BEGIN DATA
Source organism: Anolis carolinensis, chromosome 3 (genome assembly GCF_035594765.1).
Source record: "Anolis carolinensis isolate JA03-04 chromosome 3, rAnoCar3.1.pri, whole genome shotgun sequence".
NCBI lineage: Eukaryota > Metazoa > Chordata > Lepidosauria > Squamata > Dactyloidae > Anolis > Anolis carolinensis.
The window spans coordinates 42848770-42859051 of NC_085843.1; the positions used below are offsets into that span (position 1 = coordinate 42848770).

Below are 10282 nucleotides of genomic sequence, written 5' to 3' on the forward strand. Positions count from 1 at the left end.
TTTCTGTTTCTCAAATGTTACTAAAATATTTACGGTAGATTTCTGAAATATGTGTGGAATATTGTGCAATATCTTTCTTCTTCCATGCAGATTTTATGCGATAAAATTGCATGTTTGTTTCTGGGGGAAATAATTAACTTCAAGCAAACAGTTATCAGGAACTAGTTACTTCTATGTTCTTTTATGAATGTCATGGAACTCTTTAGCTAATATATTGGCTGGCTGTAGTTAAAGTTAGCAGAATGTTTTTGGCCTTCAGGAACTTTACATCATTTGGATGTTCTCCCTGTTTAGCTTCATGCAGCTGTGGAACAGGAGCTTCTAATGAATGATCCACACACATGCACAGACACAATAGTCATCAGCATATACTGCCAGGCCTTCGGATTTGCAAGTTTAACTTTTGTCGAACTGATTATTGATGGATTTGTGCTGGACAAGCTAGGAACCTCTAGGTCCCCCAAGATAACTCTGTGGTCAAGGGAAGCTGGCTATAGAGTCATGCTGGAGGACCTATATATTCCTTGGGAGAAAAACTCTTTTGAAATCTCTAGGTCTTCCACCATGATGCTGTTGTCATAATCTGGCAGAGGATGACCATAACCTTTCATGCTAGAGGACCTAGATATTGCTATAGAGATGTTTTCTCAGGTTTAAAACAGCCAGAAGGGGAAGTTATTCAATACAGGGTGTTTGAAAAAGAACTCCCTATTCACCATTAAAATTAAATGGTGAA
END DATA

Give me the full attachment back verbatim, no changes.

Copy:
Source organism: Anolis carolinensis, chromosome 3 (genome assembly GCF_035594765.1).
Source record: "Anolis carolinensis isolate JA03-04 chromosome 3, rAnoCar3.1.pri, whole genome shotgun sequence".
NCBI lineage: Eukaryota > Metazoa > Chordata > Lepidosauria > Squamata > Dactyloidae > Anolis > Anolis carolinensis.
The window spans coordinates 42848770-42859051 of NC_085843.1; the positions used below are offsets into that span (position 1 = coordinate 42848770).

Below are 10282 nucleotides of genomic sequence, written 5' to 3' on the forward strand. Positions count from 1 at the left end.
TTTCTGTTTCTCAAATGTTACTAAAATATTTACGGTAGATTTCTGAAATATGTGTGGAATATTGTGCAATATCTTTCTTCTTCCATGCAGATTTTATGCGATAAAATTGCATGTTTGTTTCTGGGGGAAATAATTAACTTCAAGCAAACAGTTATCAGGAACTAGTTACTTCTATGTTCTTTTATGAATGTCATGGAACTCTTTAGCTAATATATTGGCTGGCTGTAGTTAAAGTTAGCAGAATGTTTTTGGCCTTCAGGAACTTTACATCATTTGGATGTTCTCCCTGTTTAGCTTCATGCAGCTGTGGAACAGGAGCTTCTAATGAATGATCCACACACATGCACAGACACAATAGTCATCAGCATATACTGCCAGGCCTTCGGATTTGCAAGTTTAACTTTTGTCGAACTGATTATTGATGGATTTGTGCTGGACAAGCTAGGAACCTCTAGGTCCCCCAAGATAACTCTGTGGTCAAGGGAAGCTGGCTATAGAGTCATGCTGGAGGACCTATATATTCCTTGGGAGAAAAACTCTTTTGAAATCTCTAGGTCTTCCACCATGATGCTGTTGTCATAATCTGGCAGAGGATGACCATAACCTTTCATGCTAGAGGACCTAGATATTGCTATAGAGATGTTTTCTCAGGTTTAAAACAGCCAGAAGGGGAAGTTATTCAATACAGGGTGTTTGAAAAAGAACTCCCTATTCACCATTAAAATTAAATGGTGAA